(settlor, trustee, director, enforcer, ultimate beneficiary, beneficial owner, etc.,);

The technical processes involved are relatively straightforward to resolve compared to those required to define the nature of income which may, or may not, be subject to information exchange, especially given that the problems of associating entities of the sorts noted with the ‘warm human beings’ who benefit from their existence have now been widely addressed for anti-money laundering purposes.

If such information could not be sent directly then the Financial Action Task Force / Board appears an obvious intermediary given its role in the anti-money land erring area, to which this data relates. The World Bank or IMF appear to be other obvious intermediary custodians of data for exchange purposes.

With this data Tax Information Exchange Agreements become meaningful: the ‘smoking gun’ required to make them useful would exist. There does, however, remain the problem of negotiating the necessary thousands of such exchange agreements, all of which will be remarkably similar. There appear to be two options to speed this process:

1. That each jurisdiction likely to receive information requests make available a standard Tax Information Exchange Agreement that can be agreed with any applicant, subject only to assurance that the recipient state will not abuse the data sent to it, or:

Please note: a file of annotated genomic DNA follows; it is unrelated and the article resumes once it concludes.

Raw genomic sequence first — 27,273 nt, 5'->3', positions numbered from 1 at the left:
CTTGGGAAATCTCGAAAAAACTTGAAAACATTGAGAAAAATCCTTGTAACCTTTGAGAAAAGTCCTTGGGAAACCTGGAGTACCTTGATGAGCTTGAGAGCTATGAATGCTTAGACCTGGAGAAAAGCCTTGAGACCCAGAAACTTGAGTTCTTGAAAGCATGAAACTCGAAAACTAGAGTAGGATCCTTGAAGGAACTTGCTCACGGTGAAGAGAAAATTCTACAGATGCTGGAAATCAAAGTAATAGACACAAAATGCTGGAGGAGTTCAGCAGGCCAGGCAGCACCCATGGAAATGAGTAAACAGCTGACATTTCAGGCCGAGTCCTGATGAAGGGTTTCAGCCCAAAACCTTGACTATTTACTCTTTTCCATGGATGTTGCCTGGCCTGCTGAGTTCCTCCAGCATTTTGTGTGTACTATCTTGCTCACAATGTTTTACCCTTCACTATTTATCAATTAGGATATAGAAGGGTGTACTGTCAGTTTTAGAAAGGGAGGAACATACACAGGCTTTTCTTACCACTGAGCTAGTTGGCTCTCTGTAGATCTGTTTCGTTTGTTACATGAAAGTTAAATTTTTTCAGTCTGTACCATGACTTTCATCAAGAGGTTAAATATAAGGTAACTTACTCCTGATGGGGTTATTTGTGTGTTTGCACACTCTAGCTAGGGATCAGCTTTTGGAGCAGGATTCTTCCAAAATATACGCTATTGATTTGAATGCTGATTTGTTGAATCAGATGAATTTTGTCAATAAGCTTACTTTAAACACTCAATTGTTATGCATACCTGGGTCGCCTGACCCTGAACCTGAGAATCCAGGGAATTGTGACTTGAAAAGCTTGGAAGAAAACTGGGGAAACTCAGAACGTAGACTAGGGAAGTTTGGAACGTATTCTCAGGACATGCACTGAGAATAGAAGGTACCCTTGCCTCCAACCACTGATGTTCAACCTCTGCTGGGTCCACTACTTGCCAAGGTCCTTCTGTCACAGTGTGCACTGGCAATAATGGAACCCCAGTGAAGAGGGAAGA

2. A multilateral Tax Information Exchange Agreement be made available.

Of the two options the former seems more realistic subject to the OECD approving the standard TIEA made available by a jurisdiction. There is no suitable multilateral agreement in operation at present.

I believe this is the workable basis for future information exchange. And it is entirely deliverable without endless debate on what constitutes income for the purposes of any tax – because no information on income is ever exchanged under this suggested arrangement. Everything that is exchanged is already in existence – as required for money laundering purposes. That’s the beauty of what I suggest. And that’s why any secrecy jurisdiction should be able to deliver it, now.

Written by Richard Murphy